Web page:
(N = 52)
(N = 18)
|baseline||12 months||baseline||12 months|
|PVV (cm/s)||16.73 ± 4.56||19.53 ± 2.34||0.000||16.85 ± 5.81||13.53 ± 2.74||0.074|
|PVD (cm)||1.46 ± 0.22||1.38 ± 0.14||0.025||1.45 ± 0.33||1.55 ± 0.26||0.327|
|PV-CI (cm s)||0.11 ± 0.04||0.08 ± 0.02||0.000||0.11 ± 0.04||0.15 ± 0.05||0.011|
|HV-DI||0.68 ± 0.18||0.57 ± 0.13||0.001||0.72 ± 0.19||0.87 ± 0.11||0.008|
|HAAT (s)||11.12 ± 2.93||11.65 ± 2.62||0.326||10.78 ± 2.67||9.89 ± 1.84||0.253|
|HVAT (s)||18.40 ± 4.32||19.75 ± 3.92||0.099||18.89 ± 3.46||15.28 ± 1.60||0.000|
|HV-HA (s)||7.35 ± 2.54||8.10 ± 2.30||0.118||8.11 ± 1.60||5.39 ± 1.14||0.000|
Impact of antiviral treatment on liver ultrasound parameters and peripheral serological biomarkers at different clinical stages of cirrhosis
As shown in Table 4, for both compensated cirrhosis patients and decompensated cirrhosis patients, antiviral therapy resulted in the improvements in the liver ultrasound hemodynamic parameters and peripheral serological biomarkers. Particularly, among decompensated cirrhosis, there were statistically significant differences in peripheral levels of vWF-Ag and sCD163 and in each of the ultrasound parameters except HAAT between at baseline and follow-up endpoint (all P < 0.05). However, in compensated cirrhosis, there were statistically significant reductions only in PV-CI and peripheral levels of vWF-Ag and sCD163 compared with baseline (all P < 0.05), whereas no significant differences in other ultrasound parameters compared with baseline (all P > 0.05).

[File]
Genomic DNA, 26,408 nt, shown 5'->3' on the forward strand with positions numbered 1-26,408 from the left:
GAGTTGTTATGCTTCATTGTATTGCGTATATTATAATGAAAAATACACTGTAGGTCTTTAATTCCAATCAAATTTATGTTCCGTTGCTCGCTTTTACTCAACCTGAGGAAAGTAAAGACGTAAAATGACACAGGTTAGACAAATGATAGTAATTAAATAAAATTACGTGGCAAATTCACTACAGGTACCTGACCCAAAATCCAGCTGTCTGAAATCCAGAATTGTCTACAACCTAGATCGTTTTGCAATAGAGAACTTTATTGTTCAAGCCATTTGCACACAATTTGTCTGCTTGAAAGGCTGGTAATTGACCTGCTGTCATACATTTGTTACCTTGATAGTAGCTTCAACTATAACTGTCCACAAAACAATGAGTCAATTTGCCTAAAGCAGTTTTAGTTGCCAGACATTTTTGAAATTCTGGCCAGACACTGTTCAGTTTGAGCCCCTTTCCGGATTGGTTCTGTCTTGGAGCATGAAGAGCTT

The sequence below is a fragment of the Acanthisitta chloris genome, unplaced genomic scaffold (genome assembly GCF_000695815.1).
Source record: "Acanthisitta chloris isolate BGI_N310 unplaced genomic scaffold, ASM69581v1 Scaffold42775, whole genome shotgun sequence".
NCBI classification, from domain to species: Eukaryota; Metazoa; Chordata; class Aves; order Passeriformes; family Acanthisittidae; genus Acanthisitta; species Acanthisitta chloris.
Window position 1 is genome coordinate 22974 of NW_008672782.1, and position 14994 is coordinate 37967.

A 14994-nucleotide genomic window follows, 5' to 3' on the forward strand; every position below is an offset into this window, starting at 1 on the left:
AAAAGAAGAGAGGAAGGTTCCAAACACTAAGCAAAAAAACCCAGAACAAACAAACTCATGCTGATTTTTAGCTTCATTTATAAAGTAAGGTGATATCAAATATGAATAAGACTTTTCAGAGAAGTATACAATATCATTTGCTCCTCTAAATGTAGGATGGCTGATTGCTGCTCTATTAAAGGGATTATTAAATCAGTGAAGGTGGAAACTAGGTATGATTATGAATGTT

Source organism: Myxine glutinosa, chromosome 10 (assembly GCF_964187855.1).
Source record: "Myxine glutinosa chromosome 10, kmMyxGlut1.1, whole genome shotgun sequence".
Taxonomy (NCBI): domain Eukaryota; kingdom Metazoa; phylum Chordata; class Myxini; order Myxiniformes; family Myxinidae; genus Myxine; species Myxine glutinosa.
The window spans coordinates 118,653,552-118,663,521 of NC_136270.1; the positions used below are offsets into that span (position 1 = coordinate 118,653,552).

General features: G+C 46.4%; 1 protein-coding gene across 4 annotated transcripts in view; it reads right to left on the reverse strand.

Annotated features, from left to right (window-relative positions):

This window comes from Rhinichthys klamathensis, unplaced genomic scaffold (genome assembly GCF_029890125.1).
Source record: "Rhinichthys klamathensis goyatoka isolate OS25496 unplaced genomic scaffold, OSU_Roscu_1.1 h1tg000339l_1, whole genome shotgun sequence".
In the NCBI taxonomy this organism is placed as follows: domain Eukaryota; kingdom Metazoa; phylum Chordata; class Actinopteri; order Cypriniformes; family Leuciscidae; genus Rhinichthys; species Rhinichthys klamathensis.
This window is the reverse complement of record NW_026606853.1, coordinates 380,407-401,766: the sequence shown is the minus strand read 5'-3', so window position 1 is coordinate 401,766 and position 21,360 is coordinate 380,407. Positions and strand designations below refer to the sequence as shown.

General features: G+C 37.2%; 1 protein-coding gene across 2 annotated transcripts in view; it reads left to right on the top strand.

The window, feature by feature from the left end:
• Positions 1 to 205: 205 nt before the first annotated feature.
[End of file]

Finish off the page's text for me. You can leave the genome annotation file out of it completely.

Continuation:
(N = 13)
|P value||Decompensated cirrhosis
(N = 39)
|baseline||12 months||baseline||12 months|
|PVV (cm/s)||18.00 ± 4.28||20.08 ± 2.33||0.137||16.30 ± 4.63||19.35 ± 2.35||0.001|
|PVD (cm)||1.44 ± 0.26||1.36 ± 0.16||0.344||1.46 ± 0.21||1.38 ± 0.13||0.038|
|PV-CI (cm s)||0.10 ± 0.03||0.07 ± 0.02||0.031||0.11 ± 0.05||0.08 ± 0.02||0.000|
|HV-DI||0.55 ± 0.15||0.47 ± 0.12||0.134||0.72 ± 0.16||0.61 ± 0.12||0.001|
|HAAT (s)||12.85 ± 3.91||13.23 ± 3.19||0.786||10.54 ± 2.32||11.13 ± 2.20||0.253|
|HVAT (s)||22.46 ± 5.88||23.08 ± 5.28||0.781||17.05 ± 2.56||18.64 ± 2.60||0.008|